Many of these have been going viral although they have been around since the early days of YouTube. In fact, its origins can be traced back to the 1970s when this format for video became a popular feature in Japanese reality TV shows. Whilst you might think it is trashy, there are meaningful ways to develop students’ empathy, critical thinking and communication skills. Empathy in the sense that they will consider how other people view a subject and try to understand a topic from a different perspective. Critical thinking by challenging the reactions and comments of that presenter, examining any inaccuracies or misinformation they may give. Another key skill developed is how to communicate effectively by learning how others express their ideas and present themselves on camera. Students can even film their own reaction videos afterwards by working in pairs and take turns filming each other.

Example: There is a whole YouTube channel dedicated to reaction videos. This one focuses on kids between the ages of 9 and 11 reacting to climate change. It should spark off a lively discussion in class. If you find that one too tedious, this New York Times video is on adults worldwide reacting to America’s relationship with the environment.


3 - Video Assessments

21CS: Creativity, collaboration, digital literacy

Literacy is crucial and should remain the top priority in any curriculum, but so is digital literacy. Research by Hawley & Allen (2018) has shown that videos created by students as a form of assessment are already an emerging trend in higher education with several benefits to developing key 21st-century skills. Rather than the usual mid-term test to check if your students have been learning, why not give them a chance to express this in video form. Give students the option of being assessed in the traditional written way or through a video. They can develop their creativity skills in finding different formats and mediums to present different information. If done in pairs or small groups, they can also develop their collaboration skills as well as peer learning opportunities throughout the production process.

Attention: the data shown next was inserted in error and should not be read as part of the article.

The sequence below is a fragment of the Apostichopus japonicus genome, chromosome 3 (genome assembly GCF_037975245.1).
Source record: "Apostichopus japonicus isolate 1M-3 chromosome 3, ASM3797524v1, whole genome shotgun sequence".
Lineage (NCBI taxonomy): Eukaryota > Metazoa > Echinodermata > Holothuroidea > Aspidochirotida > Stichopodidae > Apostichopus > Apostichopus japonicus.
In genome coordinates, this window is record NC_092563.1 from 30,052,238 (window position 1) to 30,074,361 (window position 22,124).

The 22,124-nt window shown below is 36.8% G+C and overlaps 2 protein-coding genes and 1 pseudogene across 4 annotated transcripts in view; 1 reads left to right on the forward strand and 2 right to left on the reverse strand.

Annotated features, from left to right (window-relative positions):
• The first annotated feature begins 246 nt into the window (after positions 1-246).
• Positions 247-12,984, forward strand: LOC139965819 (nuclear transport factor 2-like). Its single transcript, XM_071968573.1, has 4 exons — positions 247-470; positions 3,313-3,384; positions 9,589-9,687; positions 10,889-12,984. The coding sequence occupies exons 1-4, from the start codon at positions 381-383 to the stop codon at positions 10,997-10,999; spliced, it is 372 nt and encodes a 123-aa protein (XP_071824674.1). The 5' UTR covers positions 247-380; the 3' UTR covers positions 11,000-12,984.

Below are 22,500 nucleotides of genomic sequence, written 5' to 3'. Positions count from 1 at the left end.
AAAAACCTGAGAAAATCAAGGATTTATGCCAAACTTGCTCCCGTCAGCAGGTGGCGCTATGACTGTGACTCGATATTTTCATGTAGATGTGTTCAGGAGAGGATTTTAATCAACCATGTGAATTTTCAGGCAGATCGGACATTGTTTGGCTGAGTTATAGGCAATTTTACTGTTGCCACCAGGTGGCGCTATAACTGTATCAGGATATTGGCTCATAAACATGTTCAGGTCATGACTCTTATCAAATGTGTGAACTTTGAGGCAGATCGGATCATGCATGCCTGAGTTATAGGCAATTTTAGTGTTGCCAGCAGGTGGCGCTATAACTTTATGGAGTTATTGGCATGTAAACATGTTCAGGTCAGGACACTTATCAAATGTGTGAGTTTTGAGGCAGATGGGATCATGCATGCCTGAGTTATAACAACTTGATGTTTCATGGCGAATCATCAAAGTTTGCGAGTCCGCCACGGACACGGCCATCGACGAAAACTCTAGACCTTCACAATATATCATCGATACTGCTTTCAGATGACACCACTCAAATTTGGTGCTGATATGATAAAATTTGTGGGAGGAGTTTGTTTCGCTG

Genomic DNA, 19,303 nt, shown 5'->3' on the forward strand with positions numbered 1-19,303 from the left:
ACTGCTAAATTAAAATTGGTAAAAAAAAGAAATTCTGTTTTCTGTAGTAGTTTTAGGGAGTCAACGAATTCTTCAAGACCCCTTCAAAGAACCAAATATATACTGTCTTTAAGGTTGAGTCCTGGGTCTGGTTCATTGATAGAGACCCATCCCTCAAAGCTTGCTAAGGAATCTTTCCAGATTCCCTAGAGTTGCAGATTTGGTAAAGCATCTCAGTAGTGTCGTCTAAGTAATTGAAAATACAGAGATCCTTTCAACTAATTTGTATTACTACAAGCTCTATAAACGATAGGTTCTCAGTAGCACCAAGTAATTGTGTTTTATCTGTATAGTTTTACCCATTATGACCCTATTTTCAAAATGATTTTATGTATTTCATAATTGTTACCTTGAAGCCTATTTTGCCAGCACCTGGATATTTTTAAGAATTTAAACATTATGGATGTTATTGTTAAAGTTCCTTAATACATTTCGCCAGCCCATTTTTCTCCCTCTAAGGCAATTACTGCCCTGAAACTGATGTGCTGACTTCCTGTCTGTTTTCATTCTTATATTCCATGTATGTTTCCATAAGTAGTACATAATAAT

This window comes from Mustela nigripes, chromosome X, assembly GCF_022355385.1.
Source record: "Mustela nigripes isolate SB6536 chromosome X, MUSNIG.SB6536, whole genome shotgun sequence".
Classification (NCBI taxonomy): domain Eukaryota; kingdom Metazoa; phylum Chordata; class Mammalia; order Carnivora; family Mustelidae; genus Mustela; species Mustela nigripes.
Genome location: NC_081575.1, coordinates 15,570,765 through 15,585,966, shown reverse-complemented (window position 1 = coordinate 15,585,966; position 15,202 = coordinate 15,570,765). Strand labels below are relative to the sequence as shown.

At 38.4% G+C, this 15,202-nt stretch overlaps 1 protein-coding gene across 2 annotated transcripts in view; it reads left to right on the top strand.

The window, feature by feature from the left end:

Example: On the topic of how climate change affects food security, students can provide a case study in a 3-minute video by introducing the different influencing factors. Check out this video by Baron Campbell for Canadian Kids News as inspiration.


Hopefully, these tips will have sparked your creativity to step out of your comfort zone and use videos in a more variety of ways. As educators, we all know the key to engaging our students is often switching things up. The more creative ways of using video we have up our sleeve, the bigger impact it will have on their learning.

How do you use videos to enhance learning?

Have you tried any of these ideas before? We would love to hear your ideas and insights! Share them with fellow educators in our brand new Makematic Community just launched this month. This is a platform where teachers can:

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Hawley, R. & Allen, C. (2018). Student-generated video creation for assessment: can it transform assessment within Higher Education?. International Journal for Transformative Research. 5. 1-11. 10.2478/ijtr-2018-0001.